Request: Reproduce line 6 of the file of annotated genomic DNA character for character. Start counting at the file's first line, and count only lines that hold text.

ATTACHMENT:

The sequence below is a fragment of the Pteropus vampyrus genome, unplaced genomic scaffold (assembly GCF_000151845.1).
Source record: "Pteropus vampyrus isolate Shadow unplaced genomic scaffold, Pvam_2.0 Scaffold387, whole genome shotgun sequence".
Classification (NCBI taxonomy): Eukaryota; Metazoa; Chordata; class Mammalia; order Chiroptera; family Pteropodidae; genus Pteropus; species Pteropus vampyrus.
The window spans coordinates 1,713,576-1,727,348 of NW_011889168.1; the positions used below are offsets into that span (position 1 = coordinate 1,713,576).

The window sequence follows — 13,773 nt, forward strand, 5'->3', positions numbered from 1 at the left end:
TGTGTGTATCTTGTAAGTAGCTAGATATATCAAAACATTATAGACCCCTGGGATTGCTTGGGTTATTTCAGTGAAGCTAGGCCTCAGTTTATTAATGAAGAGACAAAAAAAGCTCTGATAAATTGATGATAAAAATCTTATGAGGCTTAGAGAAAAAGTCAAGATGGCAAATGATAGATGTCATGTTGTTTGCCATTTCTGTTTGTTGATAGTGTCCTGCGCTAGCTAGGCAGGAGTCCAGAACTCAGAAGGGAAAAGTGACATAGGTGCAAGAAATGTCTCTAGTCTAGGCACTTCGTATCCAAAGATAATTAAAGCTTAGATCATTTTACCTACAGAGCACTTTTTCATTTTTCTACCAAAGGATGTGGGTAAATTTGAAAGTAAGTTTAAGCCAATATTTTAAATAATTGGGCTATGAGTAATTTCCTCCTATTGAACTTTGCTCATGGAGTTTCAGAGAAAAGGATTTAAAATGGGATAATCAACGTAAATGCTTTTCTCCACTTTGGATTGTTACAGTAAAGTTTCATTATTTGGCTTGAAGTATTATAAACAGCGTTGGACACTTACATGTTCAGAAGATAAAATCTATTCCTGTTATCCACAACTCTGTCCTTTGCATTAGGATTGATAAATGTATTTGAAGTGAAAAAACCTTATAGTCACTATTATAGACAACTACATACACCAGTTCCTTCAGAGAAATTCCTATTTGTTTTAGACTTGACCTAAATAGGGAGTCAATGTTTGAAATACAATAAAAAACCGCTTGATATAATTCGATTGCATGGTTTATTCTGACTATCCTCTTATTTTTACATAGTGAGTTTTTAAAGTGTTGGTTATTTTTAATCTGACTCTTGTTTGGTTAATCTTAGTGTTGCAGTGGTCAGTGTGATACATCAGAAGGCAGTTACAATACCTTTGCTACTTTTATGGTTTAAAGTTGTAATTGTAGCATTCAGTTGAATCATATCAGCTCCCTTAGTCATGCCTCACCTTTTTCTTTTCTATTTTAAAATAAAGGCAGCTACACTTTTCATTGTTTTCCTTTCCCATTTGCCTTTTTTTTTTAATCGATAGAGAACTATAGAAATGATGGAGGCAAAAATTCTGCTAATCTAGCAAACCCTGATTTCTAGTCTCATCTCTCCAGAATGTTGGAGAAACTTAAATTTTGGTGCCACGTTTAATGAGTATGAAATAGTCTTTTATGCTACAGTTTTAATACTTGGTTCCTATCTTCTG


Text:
TGTGTGTATCTTGTAAGTAGCTAGATATATCAAAACATTATAGACCCCTGGGATTGCTTGGGTTATTTCAGTGAAGCTAGGCCTCAGTTTATTAATGAAGAGACAAAAAAAGCTCTGATAAATTGATGATAAAAATCTTATGAGGCTTAGAGAAAAAGTCAAGATGGCAAATGATAGATGTCATGTTGTTTGCCATTTCTGTTTGTTGATAGTGTCCTGCGCTAGCTAGGCAGGAGTCCAGAACTCAGAAGGGAAAAGTGACATAGGTGCAAGAAATGTCTCTAGTCTAGGCACTTCGTATCCAAAGATAATTAAAGCTTAGATCATTTTACCTACAGAGCACTTTTTCATTTTTCTACCAAAGGATGTGGGTAAATTTGAAAGTAAGTTTAAGCCAATATTTTAAATAATTGGGCTATGAGTAATTTCCTCCTATTGAACTTTGCTCATGGAGTTTCAGAGAAAAGGATTTAAAATGGGATAATCAACGTAAATGCTTTTCTCCACTTTGGATTGTTACAGTAAAGTTTCATTATTTGGCTTGAAGTATTATAAACAGCGTTGGACACTTACATGTTCAGAAGATAAAATCTATTCCTGTTATCCACAACTCTGTCCTTTGCATTAGGATTGATAAATGTATTTGAAGTGAAAAAACCTTATAGTCACTATTATAGACAACTACATACACCAGTTCCTTCAGAGAAATTCCTATTTGTTTTAGACTTGACCTAAATAGGGAGTCAATGTTTGAAATACAATAAAAAACCGCTTGATATAATTCGATTGCATGGTTTATTCTGACTATCCTCTTATTTTTACATAGTGAGTTTTTAAAGTGTTGGTTATTTTTAATCTGACTCTTGTTTGGTTAATCTTAGTGTTGCAGTGGTCAGTGTGATACATCAGAAGGCAGTTACAATACCTTTGCTACTTTTATGGTTTAAAGTTGTAATTGTAGCATTCAGTTGAATCATATCAGCTCCCTTAGTCATGCCTCACCTTTTTCTTTTCTATTTTAAAATAAAGGCAGCTACACTTTTCATTGTTTTCCTTTCCCATTTGCCTTTTTTTTTTAATCGATAGAGAACTATAGAAATGATGGAGGCAAAAATTCTGCTAATCTAGCAAACCCTGATTTCTAGTCTCATCTCTCCAGAATGTTGGAGAAACTTAAATTTTGGTGCCACGTTTAATGAGTATGAAATAGTCTTTTATGCTACAGTTTTAATACTTGGTTCCTATCTTCTG